If we want to achieve an instrument or clock rotation similar effect, this control can be easily achieved. This control is specially designed to handle graphics rotation.
If we want to realize an instrument, we can disassemble it into two parts, the static background image as the dial and the pointer image that rotates on the background image.
Therefore, after selecting the background image and the pointer image, we only need to determine the center coordinates of the pointer rotation.
We first create an instrument control, you can see that it has the following properties:
If you still don’t know how to create a control, you can refer to How to create a button control
In the attribute map, you can see that I have added pointer image and background image The adding process is shown in the animation:
Judging from the final preview image above, no problems were found, and the background image and pointer position looked normal. However, after the program actually runs, it is wrong. For quick and easy adjustment, we can set the starting angle property to other degrees (default is 0), here we adjust it to 120, we can find that after the pointer is rotated by 120°, the result of the pointer rotation is not what we expect Like that.
The reason for this is that the coordinates of the center of the circle where the pointer rotates are incorrect.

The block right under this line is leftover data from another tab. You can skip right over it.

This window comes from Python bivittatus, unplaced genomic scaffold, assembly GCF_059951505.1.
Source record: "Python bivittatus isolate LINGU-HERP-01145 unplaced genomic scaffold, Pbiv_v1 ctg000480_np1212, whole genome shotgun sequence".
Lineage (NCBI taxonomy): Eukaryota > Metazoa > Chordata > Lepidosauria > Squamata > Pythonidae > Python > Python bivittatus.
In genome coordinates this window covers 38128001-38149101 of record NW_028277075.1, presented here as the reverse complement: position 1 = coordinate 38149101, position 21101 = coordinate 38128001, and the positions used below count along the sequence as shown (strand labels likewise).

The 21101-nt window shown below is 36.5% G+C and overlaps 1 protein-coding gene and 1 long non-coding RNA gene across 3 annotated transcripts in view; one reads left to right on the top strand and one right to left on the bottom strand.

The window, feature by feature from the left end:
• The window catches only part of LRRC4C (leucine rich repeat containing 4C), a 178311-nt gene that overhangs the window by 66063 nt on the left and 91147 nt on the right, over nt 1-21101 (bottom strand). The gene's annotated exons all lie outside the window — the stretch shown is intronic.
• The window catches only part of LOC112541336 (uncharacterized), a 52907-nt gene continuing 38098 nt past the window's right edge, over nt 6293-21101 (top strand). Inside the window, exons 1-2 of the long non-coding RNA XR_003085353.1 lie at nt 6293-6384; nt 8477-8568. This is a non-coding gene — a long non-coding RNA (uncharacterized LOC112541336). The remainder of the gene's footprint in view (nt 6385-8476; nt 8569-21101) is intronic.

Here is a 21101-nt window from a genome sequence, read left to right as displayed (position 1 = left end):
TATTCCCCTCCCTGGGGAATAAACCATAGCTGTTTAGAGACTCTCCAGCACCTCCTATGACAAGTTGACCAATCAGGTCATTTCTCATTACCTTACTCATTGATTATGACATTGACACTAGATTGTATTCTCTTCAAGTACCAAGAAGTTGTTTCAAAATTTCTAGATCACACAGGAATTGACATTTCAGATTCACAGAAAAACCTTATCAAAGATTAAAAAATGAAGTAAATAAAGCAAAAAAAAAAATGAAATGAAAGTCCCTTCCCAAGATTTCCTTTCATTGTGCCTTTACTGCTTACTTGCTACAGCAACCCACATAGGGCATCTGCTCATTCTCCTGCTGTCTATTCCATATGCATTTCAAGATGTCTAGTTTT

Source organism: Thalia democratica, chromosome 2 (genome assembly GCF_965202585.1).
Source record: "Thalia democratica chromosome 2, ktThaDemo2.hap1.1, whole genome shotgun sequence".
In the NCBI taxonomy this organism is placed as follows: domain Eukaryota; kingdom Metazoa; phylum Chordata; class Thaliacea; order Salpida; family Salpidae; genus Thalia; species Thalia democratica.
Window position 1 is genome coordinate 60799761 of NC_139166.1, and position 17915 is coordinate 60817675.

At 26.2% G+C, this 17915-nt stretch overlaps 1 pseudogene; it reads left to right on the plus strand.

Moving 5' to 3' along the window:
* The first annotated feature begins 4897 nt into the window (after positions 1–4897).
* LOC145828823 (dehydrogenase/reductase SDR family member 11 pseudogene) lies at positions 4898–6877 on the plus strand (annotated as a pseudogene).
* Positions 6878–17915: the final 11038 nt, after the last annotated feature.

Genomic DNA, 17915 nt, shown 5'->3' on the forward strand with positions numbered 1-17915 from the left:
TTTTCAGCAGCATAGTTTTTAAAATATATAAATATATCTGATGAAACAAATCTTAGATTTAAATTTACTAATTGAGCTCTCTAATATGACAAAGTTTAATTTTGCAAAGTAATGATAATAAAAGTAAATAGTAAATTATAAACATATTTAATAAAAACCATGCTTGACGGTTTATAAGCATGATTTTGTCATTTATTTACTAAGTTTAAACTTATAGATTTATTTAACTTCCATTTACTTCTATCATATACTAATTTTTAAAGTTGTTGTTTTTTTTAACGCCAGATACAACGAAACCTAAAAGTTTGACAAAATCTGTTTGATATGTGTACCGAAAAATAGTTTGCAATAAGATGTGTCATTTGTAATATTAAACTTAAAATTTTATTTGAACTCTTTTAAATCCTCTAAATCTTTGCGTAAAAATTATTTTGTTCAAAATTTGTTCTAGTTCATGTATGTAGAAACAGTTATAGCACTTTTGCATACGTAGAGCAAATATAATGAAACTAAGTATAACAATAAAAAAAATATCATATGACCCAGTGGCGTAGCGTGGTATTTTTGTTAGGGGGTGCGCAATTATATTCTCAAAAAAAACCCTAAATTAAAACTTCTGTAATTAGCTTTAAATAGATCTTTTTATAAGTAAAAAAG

There are two properties that determine the coordinates of the pointer rotation center, they are rotation point coordinates and pointer fixed point coordinates
- Rotation point coordinates
The coordinates are in reference to the entire control rectangular area. The upper left corner of the control rectangular area is [0,0], in pixels. For such an instrument, obviously the coordinates of the rotation point we want are in the center of the dial , Then the specific coordinates of the corresponding picture are （250，250），As shown below:
- Rotation point coordinates
- Pointer fixed point coordinates
The coordinates refer to the pointer picture, the upper left corner of the picture is [0,0], and the unit is pixel. For such a pointer picture, the fixed point coordinates of the pointer we want is (30, 210)
After filling the two coordinates into the attribute table, you can see that the pointer rotates to the correct position
The starting angle supports negative numbers. In the above example, if change the starting angle to -120, the pointer just points to the dial 0 position.
In the above example, the coordinate of the fixed point of the pointer is located in the pointer picture. In fact, this coordinate can also exceed the range of the picture to achieve the effect of the cursor. As shown in the figure below, the white in the red box is actually a pointer picture, which is relatively small, but in the properties on the right, I set the pointer fixed point coordinates far beyond the real size of the picture, and then adjust the rotation coordinates to achieve a circle The effect of the ring cursor.
The most common method for this type of control is to adjust the rotation angle of the pointer through code.
//Adjust the pointer to 90 degrees mPointer1Ptr->setTargetAngle(90.0);
For the use of specific instrument controls, refer to the PointerDemo project in Sample Code